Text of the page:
Back somewhere around the third month of my pregnancy, I reluctantly admitted to Gallowaying (which to me felt suspiciously like giving up), after the strain of constant running simply became too much. (Sidenote: for a lot of jerks who go into their pregnancy in better shape, this doesn’t happen. But I wasn’t what you’d call skinny even before I was knocked up, and didn’t really even have a decent base of mileage to carry me through. More about that later.)
I started out doing a 3:1 ratio of running to walking, and could carry on like that for 4-5 miles. After a while I went down to a 2:2, then a 1:3. Now I walk for four minutes followed by 10 or 20 seconds of jogging at a 15:00 pace. I imagine it’s a little what dying must feel like: the reverse of progress.
Last night, just for old time’s sake, I dragged out le Garmin (all juiced up with the new charger I had to buy after breaking the clip on the old one. Hmphmphmph) and went for a roughly 1:12 run-walk around my neighborhood.
Please humor me:
Oh, and it’s been so long since I’ve used the damn thing, I apparently forgot you have to shut it off when you’re done, which is why the last .8 took 2 hours and 16 minutes. I’m pathetic you guys, but not that pathetic.
I probably would have been fine to round it out at three miles, but since it gets dark in the middle of the afternoon now, I decided to call it quits. I feel so clumsy and vulnerable trudging around with this big pregnant belly; I’m a sitting duck for ankle-nipping dogs and violent degenerates.
I think a couple of things I did early in the pregnancy kind of hindered my ability to continue to run (better, faster, more, whatever) later on, but I think the biggest one was not having that base mileage.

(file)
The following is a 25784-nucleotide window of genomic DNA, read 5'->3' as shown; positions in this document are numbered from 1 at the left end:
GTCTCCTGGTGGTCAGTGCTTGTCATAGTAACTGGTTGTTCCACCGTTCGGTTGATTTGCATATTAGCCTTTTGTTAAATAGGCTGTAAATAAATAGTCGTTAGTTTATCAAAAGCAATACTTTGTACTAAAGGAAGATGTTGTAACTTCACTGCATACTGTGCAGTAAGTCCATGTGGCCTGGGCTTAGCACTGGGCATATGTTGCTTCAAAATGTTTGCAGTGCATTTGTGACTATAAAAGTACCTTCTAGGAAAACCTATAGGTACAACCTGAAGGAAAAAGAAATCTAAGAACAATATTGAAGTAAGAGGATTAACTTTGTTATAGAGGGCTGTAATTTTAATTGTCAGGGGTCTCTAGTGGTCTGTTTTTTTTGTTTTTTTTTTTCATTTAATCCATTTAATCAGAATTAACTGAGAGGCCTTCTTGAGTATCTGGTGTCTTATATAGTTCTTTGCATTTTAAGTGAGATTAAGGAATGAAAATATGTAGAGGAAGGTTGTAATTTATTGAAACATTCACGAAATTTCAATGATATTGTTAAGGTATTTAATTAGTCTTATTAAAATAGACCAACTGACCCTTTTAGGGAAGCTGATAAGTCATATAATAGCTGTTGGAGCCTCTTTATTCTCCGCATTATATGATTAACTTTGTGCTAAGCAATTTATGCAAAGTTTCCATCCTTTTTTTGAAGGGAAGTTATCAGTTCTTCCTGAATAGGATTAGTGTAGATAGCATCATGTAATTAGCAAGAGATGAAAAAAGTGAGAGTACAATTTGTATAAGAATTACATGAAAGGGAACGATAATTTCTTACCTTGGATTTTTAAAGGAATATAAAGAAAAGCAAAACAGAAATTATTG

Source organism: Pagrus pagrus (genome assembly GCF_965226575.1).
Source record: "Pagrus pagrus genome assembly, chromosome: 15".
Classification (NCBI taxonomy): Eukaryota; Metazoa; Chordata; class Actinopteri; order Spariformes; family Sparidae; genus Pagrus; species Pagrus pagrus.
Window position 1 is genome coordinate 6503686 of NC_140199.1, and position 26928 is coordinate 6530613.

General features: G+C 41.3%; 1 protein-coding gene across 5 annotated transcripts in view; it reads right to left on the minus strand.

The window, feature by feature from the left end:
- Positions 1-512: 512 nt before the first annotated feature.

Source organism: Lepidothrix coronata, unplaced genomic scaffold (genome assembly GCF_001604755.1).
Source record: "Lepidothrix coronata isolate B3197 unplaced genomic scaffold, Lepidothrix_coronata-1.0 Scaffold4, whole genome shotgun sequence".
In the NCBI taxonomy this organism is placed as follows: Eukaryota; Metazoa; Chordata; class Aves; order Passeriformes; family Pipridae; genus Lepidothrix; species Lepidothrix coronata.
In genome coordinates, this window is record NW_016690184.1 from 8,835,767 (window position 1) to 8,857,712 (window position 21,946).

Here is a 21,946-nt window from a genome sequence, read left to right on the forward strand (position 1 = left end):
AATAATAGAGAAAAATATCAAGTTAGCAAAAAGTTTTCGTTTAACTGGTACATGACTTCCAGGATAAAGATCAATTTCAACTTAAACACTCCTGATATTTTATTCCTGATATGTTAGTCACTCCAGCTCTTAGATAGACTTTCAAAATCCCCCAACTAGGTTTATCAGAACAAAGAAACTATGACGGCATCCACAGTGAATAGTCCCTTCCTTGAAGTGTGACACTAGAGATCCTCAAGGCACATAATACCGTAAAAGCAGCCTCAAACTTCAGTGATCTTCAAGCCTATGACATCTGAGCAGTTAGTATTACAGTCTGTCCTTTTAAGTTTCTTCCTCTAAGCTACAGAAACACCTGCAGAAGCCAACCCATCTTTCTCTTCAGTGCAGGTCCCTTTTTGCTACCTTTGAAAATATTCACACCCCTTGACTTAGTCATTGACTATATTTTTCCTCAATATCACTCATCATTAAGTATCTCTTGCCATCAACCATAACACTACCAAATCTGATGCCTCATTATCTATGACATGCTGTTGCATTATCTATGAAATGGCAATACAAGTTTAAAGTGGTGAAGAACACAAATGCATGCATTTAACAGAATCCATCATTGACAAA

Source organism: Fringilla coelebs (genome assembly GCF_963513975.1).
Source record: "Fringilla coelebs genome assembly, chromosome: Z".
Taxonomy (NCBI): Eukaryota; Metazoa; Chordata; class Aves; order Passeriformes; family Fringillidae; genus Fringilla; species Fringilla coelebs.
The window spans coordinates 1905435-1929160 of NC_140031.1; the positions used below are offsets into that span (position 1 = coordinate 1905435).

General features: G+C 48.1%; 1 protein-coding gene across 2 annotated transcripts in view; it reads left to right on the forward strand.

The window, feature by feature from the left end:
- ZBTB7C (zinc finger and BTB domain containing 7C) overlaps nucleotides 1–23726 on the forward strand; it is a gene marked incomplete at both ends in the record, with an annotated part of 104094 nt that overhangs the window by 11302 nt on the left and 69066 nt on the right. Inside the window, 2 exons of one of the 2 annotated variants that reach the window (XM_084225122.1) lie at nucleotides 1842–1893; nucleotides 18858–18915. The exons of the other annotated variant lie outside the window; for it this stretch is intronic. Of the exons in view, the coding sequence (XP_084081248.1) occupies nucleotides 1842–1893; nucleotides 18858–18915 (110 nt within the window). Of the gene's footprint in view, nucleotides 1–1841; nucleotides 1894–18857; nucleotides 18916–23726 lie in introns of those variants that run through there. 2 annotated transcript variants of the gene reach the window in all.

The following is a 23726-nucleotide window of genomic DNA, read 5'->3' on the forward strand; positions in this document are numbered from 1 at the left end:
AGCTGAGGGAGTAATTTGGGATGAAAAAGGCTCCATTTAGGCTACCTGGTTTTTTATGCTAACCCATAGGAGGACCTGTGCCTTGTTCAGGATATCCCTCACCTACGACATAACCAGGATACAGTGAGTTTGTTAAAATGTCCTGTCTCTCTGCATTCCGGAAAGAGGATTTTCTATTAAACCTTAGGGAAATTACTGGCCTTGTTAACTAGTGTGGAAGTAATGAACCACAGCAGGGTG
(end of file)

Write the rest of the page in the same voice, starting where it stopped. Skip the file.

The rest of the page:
I’m not going to tell you any of that “how pregnancy is like running a marathon” horseshit, but I will say that just like your base mileage carries you the last 6.2 miles of the marathon, it also stands to carry you through the toughest parts of running while pregnant: if you have to take a week or two off for debilitating nausea, you don’t lose everything.
In my case, I took a week or two off for debilitating nausea and lost everything. (And I just want to clarify that debilitating nausea does not necessarily equate to puking your brains out; I felt like death every day for three months and never threw up once.) I ran the hardest 15k of my life, followed by the hardest 12 miles of my life and then I threw in the towel and skipped my half marathon. By the time I was ready to pick it back up again, my ass gave me the z-snap and was like, “nuh-uh!”
Another thing: I gained weight. (NO DOY?) Yep, it happened. Remember how I joked a long time ago that as soon as I glanced at the positive pregnancy test, the button popped off my jeans? I was only exaggerating a little bit. I got thick, people. And it’s hard to run when you’re in a thick way. (I am glad to report that the weight gain has slowed significantly, and the diabolical pregnancy books say that I might not even gain any more weight at all! I’ll believe it when I see it.)
Last, I had fits and spurts of energy at all the wrong times. If you have a job that allows you flexibility in your schedule, congratulations. I THOUGHT I had that kind of job: during the interview process and first few weeks, my boss told me he was agreeable to lunchtime runs, coming in early so I could leave before dark, etc. But when I actually tried to put that into practice, yeah…not so much. So, like most people, the best part of my day was wasted at work. I feel like I could have been a lot more successful in my running if I’d had the freedom to head out for a mid-morning run a few days a week, instead of having to wait until I was tearfully exhausted–and famished–at the end of the day.
But, as they say, c’est la vie. Soon, operation Occupy Marie’s Uterus will be over, I’ll have an adorable BEBE FRIEND to play with, and all will be right with the world.